Environment

Can't Splurge in a Warming World – What Does That Mean for Wedding Outfits?

Fashion is the world's second dirtiest industry after oil, being responsible for 10% of the world's carbon emissions.

Nupur Srivastava, a fashion designer in Bengaluru, got married in an intimate ceremony in December 2018 with just under 200 people, a departure from the extravagance Indian weddings are famous for.

The Indian wedding industry is currently worth Rs 2.7-3.4 lakh crore and is growing at 25-30% a year. An estimated 20 million weddings happen every year. According to one estimate, a middle- or upper-class, upper-caste ceremony costs between 20 lakh and 5 crore rupees, and each middle/upper-class Indian spends about a fifth of their savings on their or their children’s weddings.

Fashion is the world’s second dirtiest industry after oil, being responsible for 10% of the world’s carbon emissions. And like all climate injustice, it penalises the poor for the aspirations of the rich. (Those with higher incomes are the bigger culprits because they have more money to spend more on new clothes; they also exercise more social power and which they can exhibit through their clothes.) Its supply chain often involves low wages for workers, the use of unsustainable textiles to create wedding garments, and the industry frequently encourages self-indulgence. It is also responsible for 20% of the world’s water waste.

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Fortunately for Srivastava, she always to design and make her own lehenga, and doing so also allowed her to steer clear of contributing to these problems. It cost her Rs 50,000. “I wanted something that I could wear again,” she told The Wire. “I can use the blouse and dupatta again with other outfits.”

But not everyone is a fashion designer, and renting is an easier way out. Shewali Tiwari, who got married in December 2017, rented two sets of wedding outfits for under Rs 40,000.

“I knew I had to wear something flamboyant because that’s the cultural ask and what’s expected of a bride,” Tiwari said. “But since I knew I would never have an occasion to wear something so extravagant again, I didn’t want to spend lakhs of money on outfits that would spend their lifetimes in my closet.”

Her choice astonished her friends. Her sister Shtakshi didn’t want to rent either because of hygiene reasons and purchased seven salwar suits and two lehengas. Her aunts, it seems, bought at least six pieces on average.

“I have worn the suits a few times, but the lehengas haven’t been touched since the wedding,” Shtakshi, a fashion design student, said. She prefers not to repeat her outfits with the same crowds because “we click pictures,” she says, “and I’m conscious of being seen in the same clothes”.

Mahima Gujral founded a ‘sustainable fashion brand’ called Sui by Sue Mue in New Delhi. It produces clothes made from hemp and other organic materials. For her wedding, she turned her back on the tradition of the trousseau, where the bride buys new clothes for her ‘new life’ and is also gifted new ones by her partner’s family.

“I refused to play a part in this,” she said. “I also worked on the outfits, keeping in mind that this will not be a one-time wear for me.”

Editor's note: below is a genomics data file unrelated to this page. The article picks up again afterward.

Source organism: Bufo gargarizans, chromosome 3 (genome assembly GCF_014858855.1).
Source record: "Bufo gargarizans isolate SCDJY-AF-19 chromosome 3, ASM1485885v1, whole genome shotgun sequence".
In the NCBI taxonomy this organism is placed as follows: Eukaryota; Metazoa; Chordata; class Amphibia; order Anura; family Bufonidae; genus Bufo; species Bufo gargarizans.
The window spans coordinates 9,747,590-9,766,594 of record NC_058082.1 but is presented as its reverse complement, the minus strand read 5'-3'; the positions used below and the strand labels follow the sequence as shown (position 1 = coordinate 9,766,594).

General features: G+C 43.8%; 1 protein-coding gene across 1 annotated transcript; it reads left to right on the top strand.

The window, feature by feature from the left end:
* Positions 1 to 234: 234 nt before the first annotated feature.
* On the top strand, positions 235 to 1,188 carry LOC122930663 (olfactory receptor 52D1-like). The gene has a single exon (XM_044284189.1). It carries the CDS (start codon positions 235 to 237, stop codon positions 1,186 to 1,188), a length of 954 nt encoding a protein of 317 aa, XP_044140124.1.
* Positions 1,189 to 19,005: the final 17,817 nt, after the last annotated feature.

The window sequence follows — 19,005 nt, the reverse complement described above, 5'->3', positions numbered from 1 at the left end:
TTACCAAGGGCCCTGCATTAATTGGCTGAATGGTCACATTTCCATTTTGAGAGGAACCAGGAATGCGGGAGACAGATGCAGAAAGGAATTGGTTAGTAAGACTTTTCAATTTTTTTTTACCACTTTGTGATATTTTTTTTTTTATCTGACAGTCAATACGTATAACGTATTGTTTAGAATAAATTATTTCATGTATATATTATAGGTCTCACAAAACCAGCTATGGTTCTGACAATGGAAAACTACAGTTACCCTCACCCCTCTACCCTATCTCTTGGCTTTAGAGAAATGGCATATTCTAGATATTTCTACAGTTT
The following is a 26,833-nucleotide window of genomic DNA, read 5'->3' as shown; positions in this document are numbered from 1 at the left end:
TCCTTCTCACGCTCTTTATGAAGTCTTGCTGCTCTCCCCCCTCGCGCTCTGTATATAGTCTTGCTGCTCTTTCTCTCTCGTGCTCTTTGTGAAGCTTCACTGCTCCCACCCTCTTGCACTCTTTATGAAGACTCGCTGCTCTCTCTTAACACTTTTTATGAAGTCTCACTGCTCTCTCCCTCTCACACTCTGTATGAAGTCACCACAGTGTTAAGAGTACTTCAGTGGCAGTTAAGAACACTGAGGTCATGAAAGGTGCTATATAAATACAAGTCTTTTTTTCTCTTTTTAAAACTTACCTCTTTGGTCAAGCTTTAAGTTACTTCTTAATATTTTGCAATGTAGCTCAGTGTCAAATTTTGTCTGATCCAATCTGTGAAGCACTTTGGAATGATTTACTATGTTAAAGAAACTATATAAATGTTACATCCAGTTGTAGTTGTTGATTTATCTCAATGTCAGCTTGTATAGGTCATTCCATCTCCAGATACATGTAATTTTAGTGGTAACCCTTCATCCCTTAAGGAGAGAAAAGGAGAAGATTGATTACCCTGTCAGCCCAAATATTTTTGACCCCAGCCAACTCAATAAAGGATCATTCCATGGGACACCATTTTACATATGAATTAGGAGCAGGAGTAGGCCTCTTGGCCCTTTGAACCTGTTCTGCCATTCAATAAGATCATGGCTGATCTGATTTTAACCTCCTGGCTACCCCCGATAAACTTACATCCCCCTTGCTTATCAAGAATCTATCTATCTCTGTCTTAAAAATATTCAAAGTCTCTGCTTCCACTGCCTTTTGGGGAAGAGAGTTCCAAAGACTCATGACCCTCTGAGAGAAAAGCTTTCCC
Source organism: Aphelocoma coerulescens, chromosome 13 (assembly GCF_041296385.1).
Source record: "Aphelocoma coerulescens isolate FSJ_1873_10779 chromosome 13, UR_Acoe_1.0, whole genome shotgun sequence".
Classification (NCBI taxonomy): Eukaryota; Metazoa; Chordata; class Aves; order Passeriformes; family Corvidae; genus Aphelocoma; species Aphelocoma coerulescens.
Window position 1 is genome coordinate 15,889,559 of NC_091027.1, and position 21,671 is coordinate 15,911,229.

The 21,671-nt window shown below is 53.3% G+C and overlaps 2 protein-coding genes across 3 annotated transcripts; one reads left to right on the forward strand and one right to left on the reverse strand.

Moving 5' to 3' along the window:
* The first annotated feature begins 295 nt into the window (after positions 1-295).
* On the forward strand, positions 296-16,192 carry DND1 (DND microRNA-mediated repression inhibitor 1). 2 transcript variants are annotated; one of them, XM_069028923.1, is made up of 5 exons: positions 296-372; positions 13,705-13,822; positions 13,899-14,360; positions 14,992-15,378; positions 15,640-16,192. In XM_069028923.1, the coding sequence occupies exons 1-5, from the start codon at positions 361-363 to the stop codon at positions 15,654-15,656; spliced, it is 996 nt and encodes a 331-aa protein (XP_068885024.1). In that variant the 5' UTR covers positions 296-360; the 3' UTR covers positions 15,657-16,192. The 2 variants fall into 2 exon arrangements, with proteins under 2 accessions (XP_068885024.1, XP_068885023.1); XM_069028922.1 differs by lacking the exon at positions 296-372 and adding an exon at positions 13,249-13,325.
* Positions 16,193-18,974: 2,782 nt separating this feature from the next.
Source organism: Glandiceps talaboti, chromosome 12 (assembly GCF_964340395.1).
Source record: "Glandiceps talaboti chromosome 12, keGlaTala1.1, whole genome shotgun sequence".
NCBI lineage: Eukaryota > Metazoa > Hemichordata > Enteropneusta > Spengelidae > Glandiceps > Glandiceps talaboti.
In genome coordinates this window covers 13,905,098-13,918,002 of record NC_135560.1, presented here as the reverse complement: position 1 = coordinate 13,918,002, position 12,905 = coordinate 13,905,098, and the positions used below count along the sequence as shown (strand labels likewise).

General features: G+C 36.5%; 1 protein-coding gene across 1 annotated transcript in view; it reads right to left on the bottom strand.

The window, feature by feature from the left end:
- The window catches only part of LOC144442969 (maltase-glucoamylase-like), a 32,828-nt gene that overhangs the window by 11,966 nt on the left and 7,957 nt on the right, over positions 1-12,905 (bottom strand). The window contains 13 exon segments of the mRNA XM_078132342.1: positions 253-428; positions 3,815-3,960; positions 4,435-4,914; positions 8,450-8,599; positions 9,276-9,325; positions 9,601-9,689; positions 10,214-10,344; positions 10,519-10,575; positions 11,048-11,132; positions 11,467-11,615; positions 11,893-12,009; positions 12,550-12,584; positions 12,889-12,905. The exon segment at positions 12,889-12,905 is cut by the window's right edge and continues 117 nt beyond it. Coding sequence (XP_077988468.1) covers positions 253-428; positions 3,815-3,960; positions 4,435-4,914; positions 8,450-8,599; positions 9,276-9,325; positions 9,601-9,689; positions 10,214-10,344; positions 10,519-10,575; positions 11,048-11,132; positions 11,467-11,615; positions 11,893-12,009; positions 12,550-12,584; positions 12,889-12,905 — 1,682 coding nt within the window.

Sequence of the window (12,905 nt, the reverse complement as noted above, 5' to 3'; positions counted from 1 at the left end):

McKinsey, the business consulting group, has reported that the Indian middle class will grow 19.4% a year until 2022. With this will grow its consumerist habits as well as its desire to consume in ways that meet social expectations.

Marketing campaigns on television and in newspapers, social media advertisements and celebrity endorsements constantly shape the people’s aspirations. Weddings are a common setting in which these aspirations are expressed, with people wanting to flaunt what they’ve seen their friends and stars flaunt.

However, for Durba Chattaraj, an assistant professor of writing and anthropology at Ashoka University, Sonepat, consumption in contemporary India “makes a great deal of sense”.

“I don’t think it is about just copying celebrities … but rather that it has its own cultural logic. You could say that a major cultural ideal in post-liberalisation India has been the valorisation of individual success in mainly economic terms,” she explained. “Consumption is a way to demonstrate that success, so by increasing consumption, people are following a larger cultural script, fuelled by growing industries such as advertising.”

Add rapidly changing fashion trends to this and it’s the reason why many people are ashamed to repeat outfits.

Climate change penalises just such profligate behaviour, and demands that we reimagine our relationship with our clothes. Instead of buying, it might be wiser to rent, borrow, reuse and swap. (Interestingly, one 2017 report estimated the Asia-Pacific region’s rental clothing market would grow by 11.4% by 2023.)

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However, a warming world alone isn’t likely to motivate such significant behavioural changes. Advertisers and consumers alike will have to install the requisite social and cultural incentives as well.

Gujral believes there should be no shame in repeating outfits. “If people are going to buy something new that is unsustainable, they should promise to wear it at least 30 times,” she says.

That in turn spotlights the deeper problem: our consumption. A report from the UK’s House of Commons in February this year stated that the business models of the global fashion industry actually encourage over-consumption and waste.

Given this is the case, Indian consumers who can change the game by ruffling some feathers almost have a moral imperative to do so.

Shreya Kalra is an independent journalist based in New Delhi.